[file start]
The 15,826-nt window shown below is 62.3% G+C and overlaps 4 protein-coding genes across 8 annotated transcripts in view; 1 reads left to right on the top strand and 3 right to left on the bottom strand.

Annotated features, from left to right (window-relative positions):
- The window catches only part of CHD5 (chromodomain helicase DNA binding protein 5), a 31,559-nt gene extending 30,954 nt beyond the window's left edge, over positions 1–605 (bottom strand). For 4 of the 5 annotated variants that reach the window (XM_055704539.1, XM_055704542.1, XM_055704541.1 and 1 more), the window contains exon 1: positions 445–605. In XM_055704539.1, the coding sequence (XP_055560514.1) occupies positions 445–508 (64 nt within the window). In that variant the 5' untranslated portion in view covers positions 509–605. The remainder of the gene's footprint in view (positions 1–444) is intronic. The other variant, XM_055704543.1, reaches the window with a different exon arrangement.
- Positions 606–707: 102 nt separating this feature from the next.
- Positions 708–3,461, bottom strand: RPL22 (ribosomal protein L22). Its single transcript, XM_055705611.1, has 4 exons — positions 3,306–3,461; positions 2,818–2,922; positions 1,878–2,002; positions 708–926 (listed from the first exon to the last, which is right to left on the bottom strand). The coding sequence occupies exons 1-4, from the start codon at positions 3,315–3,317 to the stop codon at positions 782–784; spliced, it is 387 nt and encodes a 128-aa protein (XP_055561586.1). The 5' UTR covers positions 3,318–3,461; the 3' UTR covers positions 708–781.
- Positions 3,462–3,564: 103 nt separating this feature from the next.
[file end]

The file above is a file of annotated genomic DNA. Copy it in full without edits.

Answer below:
The 15,826-nt window shown below is 62.3% G+C and overlaps 4 protein-coding genes across 8 annotated transcripts in view; 1 reads left to right on the top strand and 3 right to left on the bottom strand.

Annotated features, from left to right (window-relative positions):
- The window catches only part of CHD5 (chromodomain helicase DNA binding protein 5), a 31,559-nt gene extending 30,954 nt beyond the window's left edge, over positions 1–605 (bottom strand). For 4 of the 5 annotated variants that reach the window (XM_055704539.1, XM_055704542.1, XM_055704541.1 and 1 more), the window contains exon 1: positions 445–605. In XM_055704539.1, the coding sequence (XP_055560514.1) occupies positions 445–508 (64 nt within the window). In that variant the 5' untranslated portion in view covers positions 509–605. The remainder of the gene's footprint in view (positions 1–444) is intronic. The other variant, XM_055704543.1, reaches the window with a different exon arrangement.
- Positions 606–707: 102 nt separating this feature from the next.
- Positions 708–3,461, bottom strand: RPL22 (ribosomal protein L22). Its single transcript, XM_055705611.1, has 4 exons — positions 3,306–3,461; positions 2,818–2,922; positions 1,878–2,002; positions 708–926 (listed from the first exon to the last, which is right to left on the bottom strand). The coding sequence occupies exons 1-4, from the start codon at positions 3,315–3,317 to the stop codon at positions 782–784; spliced, it is 387 nt and encodes a 128-aa protein (XP_055561586.1). The 5' UTR covers positions 3,318–3,461; the 3' UTR covers positions 708–781.
- Positions 3,462–3,564: 103 nt separating this feature from the next.